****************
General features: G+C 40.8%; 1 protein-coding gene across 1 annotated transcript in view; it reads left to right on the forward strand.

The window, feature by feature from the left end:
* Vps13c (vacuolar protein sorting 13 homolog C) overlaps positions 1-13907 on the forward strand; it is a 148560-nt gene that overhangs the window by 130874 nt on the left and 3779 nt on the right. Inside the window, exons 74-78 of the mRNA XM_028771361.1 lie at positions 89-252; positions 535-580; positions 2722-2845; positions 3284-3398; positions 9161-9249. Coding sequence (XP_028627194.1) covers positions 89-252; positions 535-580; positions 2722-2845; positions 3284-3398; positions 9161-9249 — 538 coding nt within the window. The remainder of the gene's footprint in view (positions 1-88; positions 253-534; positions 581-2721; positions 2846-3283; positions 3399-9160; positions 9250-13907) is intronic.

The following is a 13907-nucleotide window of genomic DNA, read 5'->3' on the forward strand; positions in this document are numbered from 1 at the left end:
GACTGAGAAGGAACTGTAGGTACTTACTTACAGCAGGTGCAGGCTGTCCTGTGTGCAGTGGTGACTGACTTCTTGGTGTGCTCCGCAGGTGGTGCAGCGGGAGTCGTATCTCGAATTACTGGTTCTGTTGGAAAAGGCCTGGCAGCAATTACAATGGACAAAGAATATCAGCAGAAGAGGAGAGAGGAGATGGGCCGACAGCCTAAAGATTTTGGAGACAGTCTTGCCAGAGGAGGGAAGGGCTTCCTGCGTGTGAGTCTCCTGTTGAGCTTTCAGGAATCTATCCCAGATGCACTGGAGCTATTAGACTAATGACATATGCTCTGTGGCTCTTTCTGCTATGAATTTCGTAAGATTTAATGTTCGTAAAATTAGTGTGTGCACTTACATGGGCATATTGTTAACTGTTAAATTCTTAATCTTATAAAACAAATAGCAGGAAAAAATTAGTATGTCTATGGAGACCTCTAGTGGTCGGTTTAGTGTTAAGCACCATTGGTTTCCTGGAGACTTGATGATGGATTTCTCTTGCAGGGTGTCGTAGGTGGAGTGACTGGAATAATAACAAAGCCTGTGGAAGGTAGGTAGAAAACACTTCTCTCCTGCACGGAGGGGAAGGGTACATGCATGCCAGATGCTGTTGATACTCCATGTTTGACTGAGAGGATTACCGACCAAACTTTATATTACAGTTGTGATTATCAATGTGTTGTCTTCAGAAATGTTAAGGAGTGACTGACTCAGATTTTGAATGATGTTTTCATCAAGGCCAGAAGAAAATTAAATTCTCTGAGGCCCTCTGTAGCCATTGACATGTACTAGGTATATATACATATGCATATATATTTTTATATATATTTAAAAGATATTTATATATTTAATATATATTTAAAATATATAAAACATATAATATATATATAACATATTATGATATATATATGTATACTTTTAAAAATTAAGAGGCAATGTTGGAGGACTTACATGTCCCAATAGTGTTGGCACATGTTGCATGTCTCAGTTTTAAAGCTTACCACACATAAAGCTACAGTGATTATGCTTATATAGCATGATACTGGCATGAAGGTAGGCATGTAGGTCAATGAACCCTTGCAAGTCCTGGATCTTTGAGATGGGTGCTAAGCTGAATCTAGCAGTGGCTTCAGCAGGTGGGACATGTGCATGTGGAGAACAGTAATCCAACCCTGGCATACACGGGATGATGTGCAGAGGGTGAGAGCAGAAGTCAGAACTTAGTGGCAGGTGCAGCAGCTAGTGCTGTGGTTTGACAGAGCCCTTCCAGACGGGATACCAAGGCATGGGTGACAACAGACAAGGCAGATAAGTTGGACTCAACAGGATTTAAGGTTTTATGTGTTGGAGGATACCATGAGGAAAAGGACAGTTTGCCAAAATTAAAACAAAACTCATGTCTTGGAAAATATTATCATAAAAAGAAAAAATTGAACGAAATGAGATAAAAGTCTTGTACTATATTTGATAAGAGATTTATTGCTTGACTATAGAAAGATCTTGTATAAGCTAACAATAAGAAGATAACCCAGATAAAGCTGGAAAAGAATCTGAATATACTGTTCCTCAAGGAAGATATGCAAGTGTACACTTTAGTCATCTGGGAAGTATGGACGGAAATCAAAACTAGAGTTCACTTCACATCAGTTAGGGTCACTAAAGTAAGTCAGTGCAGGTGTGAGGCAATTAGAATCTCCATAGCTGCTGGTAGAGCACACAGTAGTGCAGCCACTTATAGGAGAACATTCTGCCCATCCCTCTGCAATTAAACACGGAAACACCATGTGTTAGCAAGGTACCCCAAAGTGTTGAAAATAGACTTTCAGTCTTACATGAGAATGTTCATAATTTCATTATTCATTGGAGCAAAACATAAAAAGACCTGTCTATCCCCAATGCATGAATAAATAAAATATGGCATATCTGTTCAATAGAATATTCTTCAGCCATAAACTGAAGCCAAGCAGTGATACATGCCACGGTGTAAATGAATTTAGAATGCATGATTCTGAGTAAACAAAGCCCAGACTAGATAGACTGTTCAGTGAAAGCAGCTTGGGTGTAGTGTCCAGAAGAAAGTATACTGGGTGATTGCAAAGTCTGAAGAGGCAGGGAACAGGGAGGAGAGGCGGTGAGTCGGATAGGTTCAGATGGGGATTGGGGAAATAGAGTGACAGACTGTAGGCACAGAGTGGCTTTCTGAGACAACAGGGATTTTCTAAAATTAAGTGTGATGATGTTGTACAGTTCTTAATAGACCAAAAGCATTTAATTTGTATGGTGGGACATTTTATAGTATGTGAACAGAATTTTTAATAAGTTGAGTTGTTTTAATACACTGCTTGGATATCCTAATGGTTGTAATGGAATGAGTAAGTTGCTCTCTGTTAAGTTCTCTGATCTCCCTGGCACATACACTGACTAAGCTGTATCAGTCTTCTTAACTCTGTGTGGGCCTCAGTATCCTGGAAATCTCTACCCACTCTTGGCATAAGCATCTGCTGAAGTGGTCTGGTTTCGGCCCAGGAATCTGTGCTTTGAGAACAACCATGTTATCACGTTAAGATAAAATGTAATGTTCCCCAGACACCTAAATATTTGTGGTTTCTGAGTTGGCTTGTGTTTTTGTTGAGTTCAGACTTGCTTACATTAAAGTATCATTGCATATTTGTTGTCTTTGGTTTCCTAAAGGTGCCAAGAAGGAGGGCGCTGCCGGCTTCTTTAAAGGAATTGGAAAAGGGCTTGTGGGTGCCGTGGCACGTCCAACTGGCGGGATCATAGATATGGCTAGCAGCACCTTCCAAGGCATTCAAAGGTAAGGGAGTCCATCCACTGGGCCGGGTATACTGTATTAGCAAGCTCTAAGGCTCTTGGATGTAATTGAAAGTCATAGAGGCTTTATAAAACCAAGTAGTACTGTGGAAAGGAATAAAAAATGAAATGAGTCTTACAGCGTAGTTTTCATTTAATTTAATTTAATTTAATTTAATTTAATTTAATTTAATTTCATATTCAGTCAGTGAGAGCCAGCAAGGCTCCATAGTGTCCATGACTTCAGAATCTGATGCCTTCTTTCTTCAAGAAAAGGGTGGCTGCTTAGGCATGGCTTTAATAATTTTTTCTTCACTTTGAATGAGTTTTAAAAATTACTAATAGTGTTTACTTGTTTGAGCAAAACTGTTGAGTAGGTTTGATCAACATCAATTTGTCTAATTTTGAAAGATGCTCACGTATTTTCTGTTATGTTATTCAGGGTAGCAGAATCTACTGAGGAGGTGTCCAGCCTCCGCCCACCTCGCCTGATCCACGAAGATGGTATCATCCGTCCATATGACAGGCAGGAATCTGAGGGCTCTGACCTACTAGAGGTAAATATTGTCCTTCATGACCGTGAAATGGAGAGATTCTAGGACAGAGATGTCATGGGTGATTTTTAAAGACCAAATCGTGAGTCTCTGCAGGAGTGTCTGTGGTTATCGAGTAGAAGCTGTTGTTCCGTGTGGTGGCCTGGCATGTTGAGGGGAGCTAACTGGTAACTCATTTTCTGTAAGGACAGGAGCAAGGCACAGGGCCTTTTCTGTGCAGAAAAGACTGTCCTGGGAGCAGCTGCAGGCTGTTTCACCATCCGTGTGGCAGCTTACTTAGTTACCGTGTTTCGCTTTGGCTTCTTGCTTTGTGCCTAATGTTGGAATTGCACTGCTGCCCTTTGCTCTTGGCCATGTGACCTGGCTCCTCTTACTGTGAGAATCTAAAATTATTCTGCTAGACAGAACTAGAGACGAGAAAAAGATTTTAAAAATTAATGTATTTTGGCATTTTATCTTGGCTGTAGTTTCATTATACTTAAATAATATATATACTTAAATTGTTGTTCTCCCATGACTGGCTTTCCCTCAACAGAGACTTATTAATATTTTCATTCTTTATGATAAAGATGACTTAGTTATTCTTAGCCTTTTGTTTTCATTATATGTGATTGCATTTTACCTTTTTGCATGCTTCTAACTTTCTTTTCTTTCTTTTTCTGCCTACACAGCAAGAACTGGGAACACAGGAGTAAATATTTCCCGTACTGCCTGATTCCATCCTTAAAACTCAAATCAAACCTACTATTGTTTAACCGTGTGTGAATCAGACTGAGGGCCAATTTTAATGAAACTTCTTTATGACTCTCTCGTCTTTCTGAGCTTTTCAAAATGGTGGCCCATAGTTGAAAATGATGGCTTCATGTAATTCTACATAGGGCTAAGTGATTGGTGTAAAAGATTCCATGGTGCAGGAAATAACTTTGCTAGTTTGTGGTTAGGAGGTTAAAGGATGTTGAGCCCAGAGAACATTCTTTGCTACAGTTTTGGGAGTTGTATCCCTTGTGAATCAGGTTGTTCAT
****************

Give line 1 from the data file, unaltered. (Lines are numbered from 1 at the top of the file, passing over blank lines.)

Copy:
General features: G+C 40.8%; 1 protein-coding gene across 1 annotated transcript in view; it reads left to right on the forward strand.